Northern Ireland

Ballyclare, Carrickfergus violence inexcusable: Police

The police said the violence in Ballyclare and Carrickfergus had been co-ordinated
Image caption Police said the violence in Ballyclare and Carrickfergus had been co-ordinated

The violence that erupted in Ballyclare on Saturday night was inexcusable, a senior PSNI officer has said.

Assistant Chief Constable Alistair Finlay said police would apologise when in the wrong but violence did not have to be "inevitable".

"There were some parts of the process we could have undertaken differently and we will look at that," he said.

Trouble flared following the removal of union and paramilitary flags near a Catholic church.

Six officers sustained whiplash when a hijacked bus was used to ram a police vehicle. Other cars were hijacked, set alight and used to attack police lines.

Police deployed water cannon and baton rounds were used after a number of petrol bombs and missiles were thrown by loyalists.

Speaking to Good Morning Ulster ACC Finlay, said the issue of flags is a "very difficult and emotive one".

"We have undertaken a review and will look at that in the cold, calm light of the days ahead," he said.

Flags have been removed peacefully in previous years following negotiations between police and community leaders.

DUP MP Sammy Wilson said the violence was an "over reaction" and that the trouble was "orchestrated" in an attempt to "spread police resources".

He did, however, say the removal of the flags could have been handled "more sensitively."

'Fear and mayhem'

Alliance leader and South Antrim MLA David Ford said the decision made by the police was "right" and in keeping with protocol.

"They bear no blame for what happened on Saturday night. The blame lies entirely with those who caused fear and mayhem in Ballyclare," he said.

The Flags Protocol was agreed before justice and policing powers were devolved to Northern Ireland in April 2010.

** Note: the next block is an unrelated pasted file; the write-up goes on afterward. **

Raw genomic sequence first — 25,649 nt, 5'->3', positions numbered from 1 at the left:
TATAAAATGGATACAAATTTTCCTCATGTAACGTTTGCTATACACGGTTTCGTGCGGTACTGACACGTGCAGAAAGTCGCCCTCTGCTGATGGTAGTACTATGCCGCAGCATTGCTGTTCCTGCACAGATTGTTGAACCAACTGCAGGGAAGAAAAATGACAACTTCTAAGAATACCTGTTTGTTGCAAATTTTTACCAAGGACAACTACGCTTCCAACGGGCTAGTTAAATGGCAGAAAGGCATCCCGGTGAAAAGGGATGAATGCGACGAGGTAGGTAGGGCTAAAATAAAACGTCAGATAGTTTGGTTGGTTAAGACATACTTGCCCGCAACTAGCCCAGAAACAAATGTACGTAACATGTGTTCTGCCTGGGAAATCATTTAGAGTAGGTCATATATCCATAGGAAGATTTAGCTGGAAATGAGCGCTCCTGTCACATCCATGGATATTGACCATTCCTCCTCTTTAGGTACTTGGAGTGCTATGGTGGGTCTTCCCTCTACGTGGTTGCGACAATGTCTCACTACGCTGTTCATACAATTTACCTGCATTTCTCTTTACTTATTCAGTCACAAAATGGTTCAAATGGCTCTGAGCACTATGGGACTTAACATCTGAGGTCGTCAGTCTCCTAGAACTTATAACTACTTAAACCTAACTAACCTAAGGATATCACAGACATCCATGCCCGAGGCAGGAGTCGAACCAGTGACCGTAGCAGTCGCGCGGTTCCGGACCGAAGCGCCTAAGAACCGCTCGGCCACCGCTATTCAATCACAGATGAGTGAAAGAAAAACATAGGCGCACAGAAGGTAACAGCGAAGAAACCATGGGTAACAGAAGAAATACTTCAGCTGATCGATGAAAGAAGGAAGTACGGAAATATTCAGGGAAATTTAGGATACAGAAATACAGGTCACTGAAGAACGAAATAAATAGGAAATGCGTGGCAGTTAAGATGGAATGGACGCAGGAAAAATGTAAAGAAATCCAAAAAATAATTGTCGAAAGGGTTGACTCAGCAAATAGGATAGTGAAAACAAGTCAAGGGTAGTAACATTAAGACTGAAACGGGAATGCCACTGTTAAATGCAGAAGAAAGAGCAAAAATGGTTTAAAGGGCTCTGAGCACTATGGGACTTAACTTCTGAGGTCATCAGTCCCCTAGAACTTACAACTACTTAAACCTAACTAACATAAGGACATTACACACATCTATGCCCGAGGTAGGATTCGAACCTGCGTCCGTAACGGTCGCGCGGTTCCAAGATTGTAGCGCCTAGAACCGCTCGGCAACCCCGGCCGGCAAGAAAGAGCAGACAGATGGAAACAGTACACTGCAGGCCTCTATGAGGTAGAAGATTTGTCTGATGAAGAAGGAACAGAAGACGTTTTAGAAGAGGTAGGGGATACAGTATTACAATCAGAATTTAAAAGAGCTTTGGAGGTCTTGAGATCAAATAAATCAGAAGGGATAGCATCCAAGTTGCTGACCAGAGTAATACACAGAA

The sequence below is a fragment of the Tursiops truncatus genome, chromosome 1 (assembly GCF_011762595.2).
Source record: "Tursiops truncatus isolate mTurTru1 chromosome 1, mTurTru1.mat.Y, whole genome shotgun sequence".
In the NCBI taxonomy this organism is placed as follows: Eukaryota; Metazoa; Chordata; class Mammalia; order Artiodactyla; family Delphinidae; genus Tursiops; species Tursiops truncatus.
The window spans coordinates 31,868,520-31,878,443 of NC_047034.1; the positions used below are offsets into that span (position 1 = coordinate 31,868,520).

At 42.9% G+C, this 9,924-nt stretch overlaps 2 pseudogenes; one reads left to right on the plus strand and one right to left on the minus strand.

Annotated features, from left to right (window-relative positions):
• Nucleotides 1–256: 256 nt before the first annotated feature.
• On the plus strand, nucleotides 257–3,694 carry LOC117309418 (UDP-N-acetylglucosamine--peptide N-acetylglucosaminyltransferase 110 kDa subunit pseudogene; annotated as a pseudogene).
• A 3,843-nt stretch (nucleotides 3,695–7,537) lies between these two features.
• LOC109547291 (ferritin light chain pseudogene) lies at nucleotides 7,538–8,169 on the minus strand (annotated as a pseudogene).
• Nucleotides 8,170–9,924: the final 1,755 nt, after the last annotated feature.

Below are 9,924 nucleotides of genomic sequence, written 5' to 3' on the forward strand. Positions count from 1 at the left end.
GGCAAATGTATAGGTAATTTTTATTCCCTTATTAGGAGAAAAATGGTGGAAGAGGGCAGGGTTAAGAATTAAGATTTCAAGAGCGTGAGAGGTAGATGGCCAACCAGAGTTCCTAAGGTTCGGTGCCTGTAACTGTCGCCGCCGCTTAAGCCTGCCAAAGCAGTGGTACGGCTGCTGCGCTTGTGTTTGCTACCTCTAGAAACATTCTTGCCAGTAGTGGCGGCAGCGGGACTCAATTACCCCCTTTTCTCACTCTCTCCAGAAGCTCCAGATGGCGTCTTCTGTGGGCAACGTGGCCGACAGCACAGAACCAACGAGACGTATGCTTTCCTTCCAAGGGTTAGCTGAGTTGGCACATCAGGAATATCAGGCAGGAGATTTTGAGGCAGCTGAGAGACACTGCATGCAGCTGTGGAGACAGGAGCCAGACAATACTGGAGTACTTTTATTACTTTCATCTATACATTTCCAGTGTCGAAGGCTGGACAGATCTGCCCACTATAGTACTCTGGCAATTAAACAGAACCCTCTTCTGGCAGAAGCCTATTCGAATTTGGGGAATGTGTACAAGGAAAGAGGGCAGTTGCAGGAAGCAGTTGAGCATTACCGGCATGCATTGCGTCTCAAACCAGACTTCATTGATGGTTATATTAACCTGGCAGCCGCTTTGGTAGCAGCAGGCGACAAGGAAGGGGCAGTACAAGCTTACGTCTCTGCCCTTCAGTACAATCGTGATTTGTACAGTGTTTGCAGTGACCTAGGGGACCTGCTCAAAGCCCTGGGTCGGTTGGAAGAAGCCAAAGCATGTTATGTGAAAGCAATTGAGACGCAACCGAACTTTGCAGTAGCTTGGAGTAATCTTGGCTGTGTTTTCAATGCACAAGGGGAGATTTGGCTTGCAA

Mr Ford said the protocol would be reviewed by an Executive sub-committee in the next few days.

Mr Ford, who is also justice minister, said the protocol had been established by the Northern Ireland Office, in conjunction with a number of agencies including the departments of social development (DSD) and regional development (DRD).

Questioning the stance of the DRD he said it was ironic that Roads Service took action against people who put up leaflets on lamp posts, but seemed "unwilling to take action against people who put up flags of illegal organisations, that's why the police had to get involved".

ACC Finlay said people were causing hurt and fear.

"People need to take personal responsibility about what goes on in their local areas and those that have influence must seek to use it," he said.

"The community needs to step in and reclaim the streets from these people that were causing damage to their own community.

"Destroying cars and putting the lives of elderly and young children at risk and in fear in this time of heightened tensions."

ACC Finlay agreed with DUP MP Sammy Wilson's assessment that the violence had been co-ordinated.

"There was some degree of organisation," he said.

"The disorder that broke out in Carrickfergus seemed to us a result of some degree of contact between the people engaged in Ballyclare in seeking to distract police to another site."

He also said that while 11 and 12 July made exceptional demands on the PSNI, the resources were in place to deal with it.

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